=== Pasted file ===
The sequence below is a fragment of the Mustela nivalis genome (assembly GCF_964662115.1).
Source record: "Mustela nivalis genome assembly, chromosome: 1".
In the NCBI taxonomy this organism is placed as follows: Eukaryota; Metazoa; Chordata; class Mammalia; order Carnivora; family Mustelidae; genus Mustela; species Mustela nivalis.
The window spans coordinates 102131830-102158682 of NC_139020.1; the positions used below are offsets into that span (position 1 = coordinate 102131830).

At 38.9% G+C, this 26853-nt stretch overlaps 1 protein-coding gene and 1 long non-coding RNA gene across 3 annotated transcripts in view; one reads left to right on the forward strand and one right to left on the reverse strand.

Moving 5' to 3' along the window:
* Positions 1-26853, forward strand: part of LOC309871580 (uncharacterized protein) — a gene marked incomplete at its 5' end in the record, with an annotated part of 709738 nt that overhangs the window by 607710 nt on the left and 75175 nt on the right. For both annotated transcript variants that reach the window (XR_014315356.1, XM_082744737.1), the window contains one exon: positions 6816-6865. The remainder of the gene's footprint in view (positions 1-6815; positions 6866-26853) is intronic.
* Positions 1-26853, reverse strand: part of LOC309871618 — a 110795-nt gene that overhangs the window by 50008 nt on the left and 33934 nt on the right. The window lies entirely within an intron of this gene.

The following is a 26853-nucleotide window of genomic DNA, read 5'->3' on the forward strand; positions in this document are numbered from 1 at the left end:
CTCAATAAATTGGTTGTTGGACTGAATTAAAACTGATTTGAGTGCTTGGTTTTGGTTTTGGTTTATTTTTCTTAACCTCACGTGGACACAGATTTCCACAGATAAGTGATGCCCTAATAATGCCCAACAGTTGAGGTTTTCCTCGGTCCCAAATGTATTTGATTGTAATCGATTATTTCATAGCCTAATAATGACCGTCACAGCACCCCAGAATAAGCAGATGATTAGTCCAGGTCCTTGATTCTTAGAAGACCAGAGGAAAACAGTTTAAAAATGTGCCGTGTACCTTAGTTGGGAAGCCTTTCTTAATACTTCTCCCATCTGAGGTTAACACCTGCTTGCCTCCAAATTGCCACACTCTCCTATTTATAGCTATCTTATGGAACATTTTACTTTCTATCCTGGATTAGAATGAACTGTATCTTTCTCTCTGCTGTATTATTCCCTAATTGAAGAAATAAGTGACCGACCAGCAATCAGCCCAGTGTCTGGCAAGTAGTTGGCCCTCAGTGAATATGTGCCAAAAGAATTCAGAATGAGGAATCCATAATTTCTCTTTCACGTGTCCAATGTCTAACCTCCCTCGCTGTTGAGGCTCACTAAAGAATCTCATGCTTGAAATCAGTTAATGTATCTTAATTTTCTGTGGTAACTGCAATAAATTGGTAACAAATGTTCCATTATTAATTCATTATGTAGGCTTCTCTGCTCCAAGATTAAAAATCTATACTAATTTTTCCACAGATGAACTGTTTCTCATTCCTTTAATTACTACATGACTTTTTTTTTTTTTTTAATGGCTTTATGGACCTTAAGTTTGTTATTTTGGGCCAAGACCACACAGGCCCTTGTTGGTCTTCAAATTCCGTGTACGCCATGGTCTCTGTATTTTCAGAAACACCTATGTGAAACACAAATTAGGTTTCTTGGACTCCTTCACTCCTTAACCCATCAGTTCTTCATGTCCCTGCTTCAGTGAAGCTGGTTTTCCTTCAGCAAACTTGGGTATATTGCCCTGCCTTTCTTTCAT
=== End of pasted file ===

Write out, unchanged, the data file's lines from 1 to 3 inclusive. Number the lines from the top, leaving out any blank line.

The sequence below is a fragment of the Mustela nivalis genome (assembly GCF_964662115.1).
Source record: "Mustela nivalis genome assembly, chromosome: 1".
In the NCBI taxonomy this organism is placed as follows: Eukaryota; Metazoa; Chordata; class Mammalia; order Carnivora; family Mustelidae; genus Mustela; species Mustela nivalis.